Worse, Crown copyright notices are now sent to some FOI applicants but not others, with no discernible pattern. Thus, on copyright lawsuits, because there are far too many FOI publishing "violations" to sue on them all, the government would be able to pick its legal actions arbitrarily, potentially for certain political objectives, and justice applied unequally is injustice. Although such notices have been generally ignored so far, this could change.

This practice appears to be a made-in-B.C. innovation, for the federal information commissioner's office in Ottawa said it had never heard of such letters being sent out under Canada's Access to Information Act. Nor have any of the provincial commissioners under their provincial access laws. After studying foreign FOI statutes and practices for the past year, I was unable to find Crown copyright notices mentioned in any other nation. Indeed, Section 105 of the U.S. Copyright Act says that copyright protection is not available for any work of the United States government.

To be fair, the practice of sending such notices in B.C. began during the administration of NDP premier Ujjal Dosanjh, yet the current Liberal government has chosen to continue it. Free publication of such records was surely the basic intent of the B.C. legislature in passing the FOIPP Act. Such copyright threats might also violate the Charter of Right's guarantee of free speech.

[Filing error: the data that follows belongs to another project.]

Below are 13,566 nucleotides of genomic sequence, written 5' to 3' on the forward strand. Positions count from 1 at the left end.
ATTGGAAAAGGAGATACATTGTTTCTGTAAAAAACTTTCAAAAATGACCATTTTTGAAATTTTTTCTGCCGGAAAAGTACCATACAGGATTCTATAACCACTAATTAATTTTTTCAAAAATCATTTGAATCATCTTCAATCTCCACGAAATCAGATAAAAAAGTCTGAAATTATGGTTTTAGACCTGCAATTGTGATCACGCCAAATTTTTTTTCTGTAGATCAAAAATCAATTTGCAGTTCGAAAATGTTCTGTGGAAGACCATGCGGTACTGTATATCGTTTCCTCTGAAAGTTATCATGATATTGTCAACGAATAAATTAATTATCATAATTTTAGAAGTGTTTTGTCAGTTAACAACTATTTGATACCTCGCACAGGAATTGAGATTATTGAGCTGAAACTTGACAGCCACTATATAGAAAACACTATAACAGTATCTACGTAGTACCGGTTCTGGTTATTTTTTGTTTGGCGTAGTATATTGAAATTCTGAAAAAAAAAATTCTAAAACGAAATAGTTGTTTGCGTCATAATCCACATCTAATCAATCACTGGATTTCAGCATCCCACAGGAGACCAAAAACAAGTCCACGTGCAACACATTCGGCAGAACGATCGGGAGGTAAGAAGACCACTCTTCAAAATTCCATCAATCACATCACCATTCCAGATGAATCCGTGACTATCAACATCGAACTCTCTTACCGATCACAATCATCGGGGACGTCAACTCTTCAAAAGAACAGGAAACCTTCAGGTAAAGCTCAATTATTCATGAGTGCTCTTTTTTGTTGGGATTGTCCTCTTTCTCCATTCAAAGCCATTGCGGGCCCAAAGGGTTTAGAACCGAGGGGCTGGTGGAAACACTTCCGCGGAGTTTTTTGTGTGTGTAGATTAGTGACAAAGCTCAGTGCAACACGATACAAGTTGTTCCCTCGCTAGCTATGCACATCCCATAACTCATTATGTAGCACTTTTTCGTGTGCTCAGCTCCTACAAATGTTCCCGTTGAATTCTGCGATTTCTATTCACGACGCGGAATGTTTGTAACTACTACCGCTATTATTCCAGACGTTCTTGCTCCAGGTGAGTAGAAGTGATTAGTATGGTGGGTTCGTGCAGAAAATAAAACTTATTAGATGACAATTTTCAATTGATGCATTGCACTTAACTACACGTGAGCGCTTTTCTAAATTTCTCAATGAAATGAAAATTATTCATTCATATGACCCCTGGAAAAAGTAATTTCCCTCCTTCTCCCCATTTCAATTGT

The whole matter was best summed up in a scathing critique by former federal information commissioner John Grace, who called Crown copyright a "repugnant, and perhaps even unconstitutional" practice that "richly deserves to be challenged."

Grace concluded that "Crown copyright by another name is political or bureaucratic control," and he asked: "In the context of Crown copyright, who is the Crown if not the people?"



[POSTCSCRIPT.  The next year, the dispute was resolved, as noted in the letter below:]



Office of the Information and Privacy Commissioner for British Columbia


June 1, 2009


Dear Stanley Tromp:


Complaint—Duty required by Act—Ministry of Transportation and Infrastructure

(“Ministry”) File TRA-06-158—OIPC File F07-31 011


I am writing about your complaint that the Ministry included a copyright advisory notice with its disclosure of records in response to your access request under the Freedom of Information and Protection of Privacy Act (“FIPPA”).


As part of our investigation of your complaint, I had discussions with the ministry responsible for intellectual property within government, the Ministry of Labour and Citizens’ Services. Government has decided to cease including copyright notices in access to information disclosures and has confirmed that, effective immediately and government-wide, copyright notices will no longer be issued in conjunction with disclosure of records in response to access requests under FIPPA.


The Province has advised us, for clarity, that the fact that it will no longer include copyright notices in FIPPA disclosure packages does not change the fact that it “reserves the right to assert and/or enforce copyright in its materials in appropriate cases, including situations where such material is subject to an existing legal obligation of the Province (i.e., a licence) or someone makes copies of something purporting to be the official version of Provincial material, but which is out of date, and distribute those copies to others, thus creating the potential for inconvenience, or worse, to third party recipients of that material.”


I appreciate the government’s willingness to revisit this issue and applaud its decision to change its policy on the matter.


In view of this development, we will be closing our file relating to your complaint. I appreciate your having brought this matter to my attention and thank you for your contributions to its successful resolution.


Yours sincerely,


David Loukidelis,

Information and Privacy Commissioner

for British Columbia